Christmas at Harrington's by Melody Carlson - Christmas is approaching, and Lena Markham finds herself penniless, friendless, and nearly hopeless. She is trying to restart her life after false accusations landed her in prison, but job opportunities are practically nonexistent. When a secondhand red coat unexpectedly lands her a job as Mrs. Santa at a department store, Lena finally thinks her luck is changing. But can she keep her past a secret? (publisher synopsis)
Good lesson on not being judgemental and giving second chances. Cute, slightly predictable, but fun Christmas story. And Humbug to all you Scrooges who don't like Christmas books before December. This was a bargain from Doubleday Book Club and when it arrived, I just couldn't wait.
Two Tickets to the Christmas Ball by Donita K. Paul - Every year, the matchmaking booksellers at Warner, Werner and Wizbotterdad's host an enchanting, old-fashioned Christmas Ball for the romantic matches they’ve decided to bring together. This year, will Simon and Cora discover a perfect chemistry in their opposite personalities and shared faith? Or will the matchmakers’ best laid plans end up ruining everything this holiday? (publisher's synopsis)
Another bargain buy, this time from the Waldenbook's closeout sale - which, by the way, I found very sad, even while piling up stacks of good finds. Again, a predictable but enjoyable Christmas romance. Ms. Paul's characters have strong Christian faith and morals, which are often downplayed even in Christian fiction. I appreciated her unapologetic commitment to her beliefs and her ability to mix it with a little fantasy - a street of shops visible only to those chosen to attend the ball, magically appearing tickets, and enchanted ball gowns.
Before I Go To Sleep - by S. J. Watson - Memories - real, false, and a bit of both - are at the heart of British author Watson's haunting, twisted debut. Christine Lucas awakens each morning in London with no idea who she is or why she's in bed with a strange man, until he tells her that his name is Ben and they've been married for 22 years. Slowly, Christine learns that she has amnesia and is unable to remember her past or retain new memories: every night when she falls asleep, the slate is wiped clean. Dr. Nash, her therapist, has encouraged her to write in a journal that she keeps secret from Ben. Christine realizes how truly tangled—and dangerous—her life is after she sees the words "don't trust Ben" written in her journal, whose contents reveal that the only person she can trust is herself. (Publisher's Weekly)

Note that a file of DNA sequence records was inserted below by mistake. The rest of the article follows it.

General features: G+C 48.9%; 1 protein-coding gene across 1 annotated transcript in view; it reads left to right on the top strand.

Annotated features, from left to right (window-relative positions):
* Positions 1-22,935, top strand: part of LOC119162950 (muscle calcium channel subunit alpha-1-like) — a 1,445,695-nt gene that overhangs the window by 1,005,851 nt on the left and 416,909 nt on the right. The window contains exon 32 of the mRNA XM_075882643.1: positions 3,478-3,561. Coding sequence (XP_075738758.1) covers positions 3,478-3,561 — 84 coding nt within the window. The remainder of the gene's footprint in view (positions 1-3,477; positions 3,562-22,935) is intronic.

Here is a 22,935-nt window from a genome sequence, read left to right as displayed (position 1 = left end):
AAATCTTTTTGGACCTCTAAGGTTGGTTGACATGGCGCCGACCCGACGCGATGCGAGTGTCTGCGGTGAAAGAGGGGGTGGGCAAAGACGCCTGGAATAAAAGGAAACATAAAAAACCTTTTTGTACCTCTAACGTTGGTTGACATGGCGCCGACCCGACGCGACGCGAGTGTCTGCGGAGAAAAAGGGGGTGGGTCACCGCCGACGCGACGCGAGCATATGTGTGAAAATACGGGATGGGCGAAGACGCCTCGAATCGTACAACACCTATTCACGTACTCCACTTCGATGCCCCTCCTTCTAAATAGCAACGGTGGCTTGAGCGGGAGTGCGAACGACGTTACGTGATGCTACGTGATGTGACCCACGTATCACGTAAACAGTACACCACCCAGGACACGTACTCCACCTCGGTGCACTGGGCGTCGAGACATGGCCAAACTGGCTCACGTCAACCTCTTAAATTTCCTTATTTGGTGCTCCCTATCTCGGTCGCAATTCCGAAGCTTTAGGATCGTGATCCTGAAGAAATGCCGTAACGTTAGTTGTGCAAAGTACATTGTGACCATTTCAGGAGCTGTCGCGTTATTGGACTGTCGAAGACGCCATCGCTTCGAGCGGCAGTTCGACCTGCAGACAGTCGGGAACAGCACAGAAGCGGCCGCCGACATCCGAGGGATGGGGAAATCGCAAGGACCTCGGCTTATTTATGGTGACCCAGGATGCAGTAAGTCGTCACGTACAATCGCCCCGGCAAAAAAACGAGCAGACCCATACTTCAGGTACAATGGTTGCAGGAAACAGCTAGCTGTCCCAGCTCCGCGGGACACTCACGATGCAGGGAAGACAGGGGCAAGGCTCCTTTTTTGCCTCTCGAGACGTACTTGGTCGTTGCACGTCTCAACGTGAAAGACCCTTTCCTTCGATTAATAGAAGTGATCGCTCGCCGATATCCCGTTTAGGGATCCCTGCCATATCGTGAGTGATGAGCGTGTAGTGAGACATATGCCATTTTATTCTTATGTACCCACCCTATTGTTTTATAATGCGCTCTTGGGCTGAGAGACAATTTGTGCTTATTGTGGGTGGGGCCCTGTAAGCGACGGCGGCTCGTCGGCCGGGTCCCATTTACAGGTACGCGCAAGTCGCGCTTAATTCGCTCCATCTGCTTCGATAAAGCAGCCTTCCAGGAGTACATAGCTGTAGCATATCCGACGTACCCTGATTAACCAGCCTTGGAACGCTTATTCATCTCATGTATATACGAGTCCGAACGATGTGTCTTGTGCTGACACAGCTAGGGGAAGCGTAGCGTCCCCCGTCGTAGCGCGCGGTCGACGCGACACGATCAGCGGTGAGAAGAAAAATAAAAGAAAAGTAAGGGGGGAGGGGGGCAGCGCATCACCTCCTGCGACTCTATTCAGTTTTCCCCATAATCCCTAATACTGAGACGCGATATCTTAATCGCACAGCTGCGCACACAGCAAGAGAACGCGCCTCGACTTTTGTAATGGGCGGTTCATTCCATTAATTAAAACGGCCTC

Dave and I read this one together and agreed that it was perfect for a joint read. There were so many twists and turns that it took both of us to keep them straight. Christine's memories are completely erased each night when she goes to sleep, then replaced by what she is told by her husband, Ben, and what she reads in the secret journal she has begun keeping. But we were never sure which was true - or if we could handle the truth. We slowly pieced the story together along with Christine and realized the unexpected answer at about the same time she did. Original concept, well executed.
Nanny Diaries by Emma McLaughlin and Nicola Kraus - Wanted: One young woman to take care of four-year-old boy. Must be cheerful, enthusiastic and selfless—bordering on masochistic. Must relish sixteen-hour shifts with a deliberately nap-deprived preschooler. Must love getting thrown up on, literally and figuratively, by everyone in his family. Must enjoy the delicious anticipation of ridiculously erratic pay. Mostly, must love being treated like fungus found growing out of employers Hermès bag. Those who take it personally need not apply.
Struggling to graduate from NYU and afford her microscopic studio apartment, Nanny takes a position caring for the only son of the wealthy X family. She rapidly learns the insane amount of juggling involved to ensure that a Park Avenue wife who doesn’t work, cook, clean, or raise her own child has a smooth day.